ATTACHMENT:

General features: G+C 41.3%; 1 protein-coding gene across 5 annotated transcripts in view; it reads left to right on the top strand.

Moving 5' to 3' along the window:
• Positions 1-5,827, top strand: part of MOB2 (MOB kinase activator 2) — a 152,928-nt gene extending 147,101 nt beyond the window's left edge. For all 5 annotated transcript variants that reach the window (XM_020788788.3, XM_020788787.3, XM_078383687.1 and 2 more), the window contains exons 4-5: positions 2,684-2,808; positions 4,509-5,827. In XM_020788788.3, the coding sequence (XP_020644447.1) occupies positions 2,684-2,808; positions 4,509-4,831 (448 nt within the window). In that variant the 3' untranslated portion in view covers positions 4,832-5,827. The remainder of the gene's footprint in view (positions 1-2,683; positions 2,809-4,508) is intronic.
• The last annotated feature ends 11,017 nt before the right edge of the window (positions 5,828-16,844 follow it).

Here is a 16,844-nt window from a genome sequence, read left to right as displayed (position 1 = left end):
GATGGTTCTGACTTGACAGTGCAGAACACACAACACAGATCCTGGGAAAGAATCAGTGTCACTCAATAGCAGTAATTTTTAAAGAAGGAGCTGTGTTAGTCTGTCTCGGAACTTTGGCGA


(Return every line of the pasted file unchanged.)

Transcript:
General features: G+C 41.3%; 1 protein-coding gene across 5 annotated transcripts in view; it reads left to right on the top strand.

Moving 5' to 3' along the window:
• Positions 1-5,827, top strand: part of MOB2 (MOB kinase activator 2) — a 152,928-nt gene extending 147,101 nt beyond the window's left edge. For all 5 annotated transcript variants that reach the window (XM_020788788.3, XM_020788787.3, XM_078383687.1 and 2 more), the window contains exons 4-5: positions 2,684-2,808; positions 4,509-5,827. In XM_020788788.3, the coding sequence (XP_020644447.1) occupies positions 2,684-2,808; positions 4,509-4,831 (448 nt within the window). In that variant the 3' untranslated portion in view covers positions 4,832-5,827. The remainder of the gene's footprint in view (positions 1-2,683; positions 2,809-4,508) is intronic.
• The last annotated feature ends 11,017 nt before the right edge of the window (positions 5,828-16,844 follow it).

Here is a 16,844-nt window from a genome sequence, read left to right as displayed (position 1 = left end):
GATGGTTCTGACTTGACAGTGCAGAACACACAACACAGATCCTGGGAAAGAATCAGTGTCACTCAATAGCAGTAATTTTTAAAGAAGGAGCTGTGTTAGTCTGTCTCGGAACTTTGGCGA